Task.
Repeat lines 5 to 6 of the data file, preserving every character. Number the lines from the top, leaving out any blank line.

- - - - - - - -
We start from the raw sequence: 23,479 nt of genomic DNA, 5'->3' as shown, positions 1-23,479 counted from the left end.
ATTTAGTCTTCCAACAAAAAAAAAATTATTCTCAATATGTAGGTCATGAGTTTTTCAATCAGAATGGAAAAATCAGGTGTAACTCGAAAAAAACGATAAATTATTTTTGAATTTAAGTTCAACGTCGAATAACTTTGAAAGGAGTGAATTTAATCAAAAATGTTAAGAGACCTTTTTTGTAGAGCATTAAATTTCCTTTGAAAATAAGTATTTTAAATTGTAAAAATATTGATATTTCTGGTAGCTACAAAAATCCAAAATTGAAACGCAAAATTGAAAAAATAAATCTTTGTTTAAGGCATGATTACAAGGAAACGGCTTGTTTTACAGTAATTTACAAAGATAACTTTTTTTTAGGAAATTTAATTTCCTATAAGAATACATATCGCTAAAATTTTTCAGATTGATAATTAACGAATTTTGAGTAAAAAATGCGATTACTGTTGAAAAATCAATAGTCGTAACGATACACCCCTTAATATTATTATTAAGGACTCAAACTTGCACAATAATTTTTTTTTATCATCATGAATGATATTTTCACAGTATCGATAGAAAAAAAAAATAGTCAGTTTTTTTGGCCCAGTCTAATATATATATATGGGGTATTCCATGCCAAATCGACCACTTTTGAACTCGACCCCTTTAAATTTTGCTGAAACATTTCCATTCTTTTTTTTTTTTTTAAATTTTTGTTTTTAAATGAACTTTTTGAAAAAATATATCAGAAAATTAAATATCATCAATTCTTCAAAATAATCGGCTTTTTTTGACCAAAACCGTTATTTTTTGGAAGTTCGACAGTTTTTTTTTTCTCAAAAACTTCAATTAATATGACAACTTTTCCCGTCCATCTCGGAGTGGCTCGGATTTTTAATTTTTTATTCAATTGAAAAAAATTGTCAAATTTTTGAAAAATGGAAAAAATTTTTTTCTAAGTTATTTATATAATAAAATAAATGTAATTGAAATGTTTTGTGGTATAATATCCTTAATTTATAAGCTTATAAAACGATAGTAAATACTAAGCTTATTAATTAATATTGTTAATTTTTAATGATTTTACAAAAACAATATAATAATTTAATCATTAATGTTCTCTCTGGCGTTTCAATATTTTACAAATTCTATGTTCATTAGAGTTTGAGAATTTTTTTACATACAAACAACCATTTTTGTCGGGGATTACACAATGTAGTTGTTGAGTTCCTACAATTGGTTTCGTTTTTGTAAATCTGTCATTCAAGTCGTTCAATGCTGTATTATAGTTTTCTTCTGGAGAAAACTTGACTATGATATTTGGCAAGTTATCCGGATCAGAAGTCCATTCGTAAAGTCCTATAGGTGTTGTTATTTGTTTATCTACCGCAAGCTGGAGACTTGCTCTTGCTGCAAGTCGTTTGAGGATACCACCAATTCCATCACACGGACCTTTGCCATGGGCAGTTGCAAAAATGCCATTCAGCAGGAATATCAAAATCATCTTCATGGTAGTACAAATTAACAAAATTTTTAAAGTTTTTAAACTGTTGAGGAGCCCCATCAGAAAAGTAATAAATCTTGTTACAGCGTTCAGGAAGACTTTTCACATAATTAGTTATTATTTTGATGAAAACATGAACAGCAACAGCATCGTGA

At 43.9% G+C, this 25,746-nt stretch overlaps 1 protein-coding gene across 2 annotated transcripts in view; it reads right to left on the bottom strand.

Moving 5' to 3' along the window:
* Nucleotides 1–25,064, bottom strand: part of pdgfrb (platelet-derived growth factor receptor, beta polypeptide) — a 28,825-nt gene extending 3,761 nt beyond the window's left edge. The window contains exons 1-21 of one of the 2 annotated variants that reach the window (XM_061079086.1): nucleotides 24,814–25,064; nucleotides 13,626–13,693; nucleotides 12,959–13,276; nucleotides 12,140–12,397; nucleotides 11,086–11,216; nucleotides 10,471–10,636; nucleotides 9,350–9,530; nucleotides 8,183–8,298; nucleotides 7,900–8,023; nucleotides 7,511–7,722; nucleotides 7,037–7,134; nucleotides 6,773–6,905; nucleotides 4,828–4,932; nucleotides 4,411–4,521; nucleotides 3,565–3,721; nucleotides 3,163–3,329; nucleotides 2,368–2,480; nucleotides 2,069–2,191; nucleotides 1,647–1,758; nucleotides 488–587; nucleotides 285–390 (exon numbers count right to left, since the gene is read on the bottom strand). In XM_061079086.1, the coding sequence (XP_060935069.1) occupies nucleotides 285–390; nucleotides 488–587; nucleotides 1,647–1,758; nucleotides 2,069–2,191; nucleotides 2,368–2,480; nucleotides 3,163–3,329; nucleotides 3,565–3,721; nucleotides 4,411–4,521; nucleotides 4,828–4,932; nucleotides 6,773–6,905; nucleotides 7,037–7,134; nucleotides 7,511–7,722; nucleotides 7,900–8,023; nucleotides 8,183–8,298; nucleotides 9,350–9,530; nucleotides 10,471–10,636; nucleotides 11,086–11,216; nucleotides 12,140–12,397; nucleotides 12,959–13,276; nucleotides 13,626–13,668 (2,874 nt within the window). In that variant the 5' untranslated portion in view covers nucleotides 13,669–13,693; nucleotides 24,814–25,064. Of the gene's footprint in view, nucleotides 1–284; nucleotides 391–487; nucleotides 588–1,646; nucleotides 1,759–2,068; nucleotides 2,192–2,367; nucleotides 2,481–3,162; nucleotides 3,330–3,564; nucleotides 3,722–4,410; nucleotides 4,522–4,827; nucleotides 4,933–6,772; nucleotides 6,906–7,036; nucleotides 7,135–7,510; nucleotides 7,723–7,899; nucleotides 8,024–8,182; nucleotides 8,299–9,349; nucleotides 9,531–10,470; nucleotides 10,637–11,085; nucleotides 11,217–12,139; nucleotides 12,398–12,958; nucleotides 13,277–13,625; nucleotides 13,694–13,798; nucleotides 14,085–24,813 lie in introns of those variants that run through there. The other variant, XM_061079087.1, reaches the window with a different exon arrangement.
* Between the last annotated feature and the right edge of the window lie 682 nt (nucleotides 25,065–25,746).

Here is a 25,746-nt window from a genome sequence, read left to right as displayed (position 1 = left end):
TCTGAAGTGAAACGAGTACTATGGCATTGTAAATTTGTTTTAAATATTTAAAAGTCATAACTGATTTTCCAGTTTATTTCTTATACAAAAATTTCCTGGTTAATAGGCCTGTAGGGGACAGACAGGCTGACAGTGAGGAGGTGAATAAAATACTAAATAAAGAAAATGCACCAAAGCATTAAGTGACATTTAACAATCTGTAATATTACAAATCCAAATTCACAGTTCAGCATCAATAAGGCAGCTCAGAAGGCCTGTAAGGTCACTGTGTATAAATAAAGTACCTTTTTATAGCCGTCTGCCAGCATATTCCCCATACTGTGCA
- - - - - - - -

* Nucleotides 1–25,064, bottom strand: part of pdgfrb (platelet-derived growth factor receptor, beta polypeptide) — a 28,825-nt gene extending 3,761 nt beyond the window's left edge. The window contains exons 1-21 of one of the 2 annotated variants that reach the window (XM_061079086.1): nucleotides 24,814–25,064; nucleotides 13,626–13,693; nucleotides 12,959–13,276; nucleotides 12,140–12,397; nucleotides 11,086–11,216; nucleotides 10,471–10,636; nucleotides 9,350–9,530; nucleotides 8,183–8,298; nucleotides 7,900–8,023; nucleotides 7,511–7,722; nucleotides 7,037–7,134; nucleotides 6,773–6,905; nucleotides 4,828–4,932; nucleotides 4,411–4,521; nucleotides 3,565–3,721; nucleotides 3,163–3,329; nucleotides 2,368–2,480; nucleotides 2,069–2,191; nucleotides 1,647–1,758; nucleotides 488–587; nucleotides 285–390 (exon numbers count right to left, since the gene is read on the bottom strand). In XM_061079086.1, the coding sequence (XP_060935069.1) occupies nucleotides 285–390; nucleotides 488–587; nucleotides 1,647–1,758; nucleotides 2,069–2,191; nucleotides 2,368–2,480; nucleotides 3,163–3,329; nucleotides 3,565–3,721; nucleotides 4,411–4,521; nucleotides 4,828–4,932; nucleotides 6,773–6,905; nucleotides 7,037–7,134; nucleotides 7,511–7,722; nucleotides 7,900–8,023; nucleotides 8,183–8,298; nucleotides 9,350–9,530; nucleotides 10,471–10,636; nucleotides 11,086–11,216; nucleotides 12,140–12,397; nucleotides 12,959–13,276; nucleotides 13,626–13,668 (2,874 nt within the window). In that variant the 5' untranslated portion in view covers nucleotides 13,669–13,693; nucleotides 24,814–25,064. Of the gene's footprint in view, nucleotides 1–284; nucleotides 391–487; nucleotides 588–1,646; nucleotides 1,759–2,068; nucleotides 2,192–2,367; nucleotides 2,481–3,162; nucleotides 3,330–3,564; nucleotides 3,722–4,410; nucleotides 4,522–4,827; nucleotides 4,933–6,772; nucleotides 6,906–7,036; nucleotides 7,135–7,510; nucleotides 7,723–7,899; nucleotides 8,024–8,182; nucleotides 8,299–9,349; nucleotides 9,531–10,470; nucleotides 10,637–11,085; nucleotides 11,217–12,139; nucleotides 12,398–12,958; nucleotides 13,277–13,625; nucleotides 13,694–13,798; nucleotides 14,085–24,813 lie in introns of those variants that run through there. The other variant, XM_061079087.1, reaches the window with a different exon arrangement.
* Between the last annotated feature and the right edge of the window lie 682 nt (nucleotides 25,065–25,746).